Only one of seven Iraq veterans appears headed to House
Murphy’s close race in Pennsylvania faces recount
Stars and Stripes
WASHINGTON — The U.S. House may have the first veteran from Iraq elected to Congress, but members will have to wait a little longer to be sure.
In unofficial results from the Pennsylvania 8th Congressional District on Wednesday, Democratic candidate Patrick Murphy, a former paratrooper with the Army’s 82nd Airborne Division, held a 1,521-vote lead over Republican incumbent Rep. Mike Fitzpatrick in the race for the state’s 8th Congressional District, located in the Philadelphia suburbs.
Murphy, who served in Baghdad in 2003 and 2004 training the Iraqi Civil Defense Corps, will have to wait to see if that margin holds. The vote difference represents less than 0.6 percent of the number of votes cast, and Fitzpatrick’s campaign won’t concede until a recount has been completed. State officials haven’t announced how long that will take.
Other veterans who served in Iraq and Afghanistan had less success on election day.
The highest profile soldier/candidate from Iraq — Tammy Duckworth, an Illinois Army National Guard soldier who lost both legs in 2004 in an RPG attack on a helicopter she was piloting in Iraq — lost her bid to represent the congressional seat formerly held by Republican Rep. Henry Hyde.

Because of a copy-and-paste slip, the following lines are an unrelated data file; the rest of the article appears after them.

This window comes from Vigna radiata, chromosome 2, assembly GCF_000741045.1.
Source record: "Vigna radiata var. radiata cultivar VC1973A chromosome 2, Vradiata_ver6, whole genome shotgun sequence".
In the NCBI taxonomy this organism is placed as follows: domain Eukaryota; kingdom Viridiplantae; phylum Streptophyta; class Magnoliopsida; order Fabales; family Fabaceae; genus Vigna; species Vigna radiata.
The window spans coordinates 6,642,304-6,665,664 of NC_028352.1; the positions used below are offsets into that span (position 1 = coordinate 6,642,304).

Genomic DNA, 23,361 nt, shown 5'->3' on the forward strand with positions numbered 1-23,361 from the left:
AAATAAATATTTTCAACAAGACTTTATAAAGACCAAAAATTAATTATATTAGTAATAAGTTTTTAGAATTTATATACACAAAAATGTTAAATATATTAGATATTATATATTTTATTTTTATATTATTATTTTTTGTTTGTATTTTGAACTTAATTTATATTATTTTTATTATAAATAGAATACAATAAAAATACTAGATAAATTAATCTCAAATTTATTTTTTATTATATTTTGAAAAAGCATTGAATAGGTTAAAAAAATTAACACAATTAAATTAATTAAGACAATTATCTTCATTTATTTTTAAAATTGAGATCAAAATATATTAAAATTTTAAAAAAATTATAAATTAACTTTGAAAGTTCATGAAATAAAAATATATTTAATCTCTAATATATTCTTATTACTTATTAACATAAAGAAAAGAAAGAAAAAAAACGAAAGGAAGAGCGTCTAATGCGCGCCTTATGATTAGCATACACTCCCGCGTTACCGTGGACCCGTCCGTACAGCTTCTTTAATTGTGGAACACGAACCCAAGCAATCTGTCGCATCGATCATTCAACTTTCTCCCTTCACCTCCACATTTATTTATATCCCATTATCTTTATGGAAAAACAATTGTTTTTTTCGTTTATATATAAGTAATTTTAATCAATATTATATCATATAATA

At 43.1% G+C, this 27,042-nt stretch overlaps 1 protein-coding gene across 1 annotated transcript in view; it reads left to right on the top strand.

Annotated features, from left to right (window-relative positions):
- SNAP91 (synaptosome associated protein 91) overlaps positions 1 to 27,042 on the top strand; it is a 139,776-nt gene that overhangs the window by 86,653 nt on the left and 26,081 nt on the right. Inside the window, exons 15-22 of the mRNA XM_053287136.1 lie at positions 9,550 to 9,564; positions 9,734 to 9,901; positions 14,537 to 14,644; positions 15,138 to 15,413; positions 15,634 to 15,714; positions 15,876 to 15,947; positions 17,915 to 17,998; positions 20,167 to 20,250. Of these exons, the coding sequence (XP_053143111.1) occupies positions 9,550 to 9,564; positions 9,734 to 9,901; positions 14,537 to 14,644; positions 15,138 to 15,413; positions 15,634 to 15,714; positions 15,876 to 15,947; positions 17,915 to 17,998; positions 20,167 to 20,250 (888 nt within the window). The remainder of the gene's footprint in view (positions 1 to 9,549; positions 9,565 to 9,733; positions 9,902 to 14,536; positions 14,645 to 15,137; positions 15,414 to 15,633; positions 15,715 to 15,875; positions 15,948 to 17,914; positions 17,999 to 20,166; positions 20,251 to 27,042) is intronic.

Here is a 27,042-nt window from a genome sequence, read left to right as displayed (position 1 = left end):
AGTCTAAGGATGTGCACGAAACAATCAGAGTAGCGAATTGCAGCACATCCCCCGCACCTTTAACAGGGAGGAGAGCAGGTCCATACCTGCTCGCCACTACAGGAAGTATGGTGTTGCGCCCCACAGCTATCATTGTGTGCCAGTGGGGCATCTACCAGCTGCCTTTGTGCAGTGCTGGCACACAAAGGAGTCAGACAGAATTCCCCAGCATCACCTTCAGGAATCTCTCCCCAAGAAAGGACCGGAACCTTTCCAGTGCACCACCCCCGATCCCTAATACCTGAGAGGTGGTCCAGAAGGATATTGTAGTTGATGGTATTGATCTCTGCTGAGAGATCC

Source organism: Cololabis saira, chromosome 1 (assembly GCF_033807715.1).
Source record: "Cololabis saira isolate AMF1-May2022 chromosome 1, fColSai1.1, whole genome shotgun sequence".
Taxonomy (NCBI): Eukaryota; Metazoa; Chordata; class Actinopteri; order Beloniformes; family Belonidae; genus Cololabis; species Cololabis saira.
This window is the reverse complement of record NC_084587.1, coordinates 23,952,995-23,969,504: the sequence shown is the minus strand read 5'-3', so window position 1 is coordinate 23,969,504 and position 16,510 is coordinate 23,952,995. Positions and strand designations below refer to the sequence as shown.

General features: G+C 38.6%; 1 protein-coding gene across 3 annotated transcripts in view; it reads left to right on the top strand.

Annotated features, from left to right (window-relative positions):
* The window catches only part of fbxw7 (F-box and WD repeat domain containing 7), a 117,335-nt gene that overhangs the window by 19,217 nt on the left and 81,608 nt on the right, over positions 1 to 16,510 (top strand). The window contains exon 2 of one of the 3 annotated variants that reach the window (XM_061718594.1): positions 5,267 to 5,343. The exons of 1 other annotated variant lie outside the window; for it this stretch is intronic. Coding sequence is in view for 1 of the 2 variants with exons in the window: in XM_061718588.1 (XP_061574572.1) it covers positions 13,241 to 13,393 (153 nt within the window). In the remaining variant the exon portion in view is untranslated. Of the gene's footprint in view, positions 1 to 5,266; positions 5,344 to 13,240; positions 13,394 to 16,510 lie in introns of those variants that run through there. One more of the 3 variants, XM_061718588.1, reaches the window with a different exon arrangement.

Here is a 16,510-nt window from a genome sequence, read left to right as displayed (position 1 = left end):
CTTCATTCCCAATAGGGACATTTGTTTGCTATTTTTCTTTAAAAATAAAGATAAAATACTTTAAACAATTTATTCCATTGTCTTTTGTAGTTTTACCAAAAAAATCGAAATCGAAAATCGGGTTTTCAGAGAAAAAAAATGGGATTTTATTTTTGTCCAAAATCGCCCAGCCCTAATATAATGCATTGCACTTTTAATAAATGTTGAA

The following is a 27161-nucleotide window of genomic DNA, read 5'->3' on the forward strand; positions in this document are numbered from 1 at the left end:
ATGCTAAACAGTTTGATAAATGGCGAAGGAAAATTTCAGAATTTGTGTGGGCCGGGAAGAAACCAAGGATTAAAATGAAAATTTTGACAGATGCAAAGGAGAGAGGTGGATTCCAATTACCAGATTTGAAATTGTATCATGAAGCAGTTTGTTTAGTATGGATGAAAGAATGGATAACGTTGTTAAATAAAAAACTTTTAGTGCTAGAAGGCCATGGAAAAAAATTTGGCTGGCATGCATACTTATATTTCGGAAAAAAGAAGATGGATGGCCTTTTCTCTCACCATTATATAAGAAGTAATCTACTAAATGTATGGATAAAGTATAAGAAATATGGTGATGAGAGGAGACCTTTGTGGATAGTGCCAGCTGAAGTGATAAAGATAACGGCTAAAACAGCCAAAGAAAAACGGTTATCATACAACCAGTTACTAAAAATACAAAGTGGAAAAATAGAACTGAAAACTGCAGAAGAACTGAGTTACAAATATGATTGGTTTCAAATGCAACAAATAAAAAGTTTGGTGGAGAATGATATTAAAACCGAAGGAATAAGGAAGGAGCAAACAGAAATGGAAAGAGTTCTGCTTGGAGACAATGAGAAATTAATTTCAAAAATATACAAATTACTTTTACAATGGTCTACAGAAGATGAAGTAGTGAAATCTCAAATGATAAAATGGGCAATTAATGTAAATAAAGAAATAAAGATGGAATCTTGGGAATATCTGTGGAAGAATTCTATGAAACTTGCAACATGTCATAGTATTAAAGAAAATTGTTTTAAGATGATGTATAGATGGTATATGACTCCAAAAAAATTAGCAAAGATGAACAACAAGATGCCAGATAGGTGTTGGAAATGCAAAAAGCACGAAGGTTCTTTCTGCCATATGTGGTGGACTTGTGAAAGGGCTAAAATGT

Unofficial results from the Illinois 6th District showed Duckworth losing 51 percent to 49 percent to her Republican challenger, Peter Roskam.
Andrew Duck, another Democrat and a retired soldier who served with the 3rd Army Headquarters Company during the initial invasion in Iraq, lost 58 percent to 39 percent to Republican incumbent Roscoe Bartlett in Maryland’s 6th Congressional District.
And Democrat David Harris, an Army reservist who served in Iraq in 2003, lost 60 percent to 37 percent to Republican incumbent Rep. Joe Barton in the Texas 6th District campaign.
Three Republican candidates who served in Iraq all suffered sizable defeats in their House bids.
Van Taylor, a current major in the Marine Corps Reserves who served with the 4th Reconnaissance Battalion in Iraq in 2003, trailed Democratic incumbent Chet Edwards 58 percent to 40 percent in unofficial results from the Texas 17th Congressional District race.
Vincent Micco, an Army reservist whose tour with the 325th Military Intelligence Battalion Iraq ended in 2004, was defeated 71 percent to 28 percent by Democratic incumbent Steven Rothman according to election night results from New Jersey’s 9th District race.
And Richard Hough, an Army reservist with the 411th Engineer Battalion who finished a tour in Iraq in 2005, lost 69 percent to 31 percent to Democratic incumbent Neil Abercrombie in the race for Hawaii’s lone U.S. House seat.